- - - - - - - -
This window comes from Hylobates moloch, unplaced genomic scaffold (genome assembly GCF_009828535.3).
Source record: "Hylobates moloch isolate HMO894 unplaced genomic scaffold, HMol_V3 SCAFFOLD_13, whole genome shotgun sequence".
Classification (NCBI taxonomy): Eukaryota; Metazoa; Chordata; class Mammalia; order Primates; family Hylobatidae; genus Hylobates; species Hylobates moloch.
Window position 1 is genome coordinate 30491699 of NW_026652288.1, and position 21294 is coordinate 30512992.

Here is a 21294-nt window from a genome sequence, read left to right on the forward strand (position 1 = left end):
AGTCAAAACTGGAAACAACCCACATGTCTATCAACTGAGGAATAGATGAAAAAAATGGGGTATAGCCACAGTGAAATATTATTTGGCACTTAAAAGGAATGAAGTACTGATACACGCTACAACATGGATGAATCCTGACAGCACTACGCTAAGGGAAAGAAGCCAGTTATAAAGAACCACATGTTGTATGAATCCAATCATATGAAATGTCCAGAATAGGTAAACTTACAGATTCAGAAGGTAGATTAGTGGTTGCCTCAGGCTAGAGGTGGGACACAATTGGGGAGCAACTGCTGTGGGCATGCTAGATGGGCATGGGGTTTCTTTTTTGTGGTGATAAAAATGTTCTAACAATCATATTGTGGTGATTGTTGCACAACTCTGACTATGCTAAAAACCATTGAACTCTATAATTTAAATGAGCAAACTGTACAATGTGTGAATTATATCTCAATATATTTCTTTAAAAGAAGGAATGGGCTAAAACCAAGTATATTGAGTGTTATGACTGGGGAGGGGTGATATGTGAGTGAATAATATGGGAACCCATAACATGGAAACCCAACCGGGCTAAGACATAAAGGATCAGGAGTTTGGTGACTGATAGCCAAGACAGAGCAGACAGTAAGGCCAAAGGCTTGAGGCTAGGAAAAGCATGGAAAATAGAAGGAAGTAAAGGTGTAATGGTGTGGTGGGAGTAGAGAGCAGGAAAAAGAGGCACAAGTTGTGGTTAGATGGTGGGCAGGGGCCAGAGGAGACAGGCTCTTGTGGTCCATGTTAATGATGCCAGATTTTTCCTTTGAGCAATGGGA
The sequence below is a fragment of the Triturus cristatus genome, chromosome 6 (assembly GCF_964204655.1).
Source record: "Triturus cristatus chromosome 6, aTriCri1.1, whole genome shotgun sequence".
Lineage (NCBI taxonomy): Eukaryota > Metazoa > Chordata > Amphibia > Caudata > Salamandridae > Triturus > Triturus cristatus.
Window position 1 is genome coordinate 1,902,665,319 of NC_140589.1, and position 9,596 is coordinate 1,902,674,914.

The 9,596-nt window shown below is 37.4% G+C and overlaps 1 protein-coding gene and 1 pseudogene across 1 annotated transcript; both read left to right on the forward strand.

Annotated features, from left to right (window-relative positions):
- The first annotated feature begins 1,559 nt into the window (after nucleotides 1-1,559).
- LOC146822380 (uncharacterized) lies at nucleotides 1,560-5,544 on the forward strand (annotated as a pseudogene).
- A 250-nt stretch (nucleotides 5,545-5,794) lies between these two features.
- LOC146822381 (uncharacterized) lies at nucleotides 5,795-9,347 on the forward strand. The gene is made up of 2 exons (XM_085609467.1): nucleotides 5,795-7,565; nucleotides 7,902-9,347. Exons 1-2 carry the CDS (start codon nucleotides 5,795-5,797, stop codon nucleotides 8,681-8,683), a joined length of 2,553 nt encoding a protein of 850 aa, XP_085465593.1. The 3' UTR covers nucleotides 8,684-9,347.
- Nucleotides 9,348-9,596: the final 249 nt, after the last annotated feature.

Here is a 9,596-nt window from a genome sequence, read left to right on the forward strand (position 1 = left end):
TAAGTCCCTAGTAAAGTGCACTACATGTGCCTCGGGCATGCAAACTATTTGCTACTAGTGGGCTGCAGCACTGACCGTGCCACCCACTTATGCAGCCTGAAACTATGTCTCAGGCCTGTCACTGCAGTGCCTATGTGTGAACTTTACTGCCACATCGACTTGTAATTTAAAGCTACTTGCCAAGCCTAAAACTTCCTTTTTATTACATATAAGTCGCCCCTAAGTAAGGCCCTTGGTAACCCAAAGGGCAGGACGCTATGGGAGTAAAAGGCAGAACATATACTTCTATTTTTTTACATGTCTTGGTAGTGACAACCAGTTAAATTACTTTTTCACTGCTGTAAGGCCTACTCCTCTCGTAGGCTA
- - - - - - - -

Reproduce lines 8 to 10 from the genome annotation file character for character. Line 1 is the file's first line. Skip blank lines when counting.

Source record: "Triturus cristatus chromosome 6, aTriCri1.1, whole genome shotgun sequence".
Lineage (NCBI taxonomy): Eukaryota > Metazoa > Chordata > Amphibia > Caudata > Salamandridae > Triturus > Triturus cristatus.
Window position 1 is genome coordinate 1,902,665,319 of NC_140589.1, and position 9,596 is coordinate 1,902,674,914.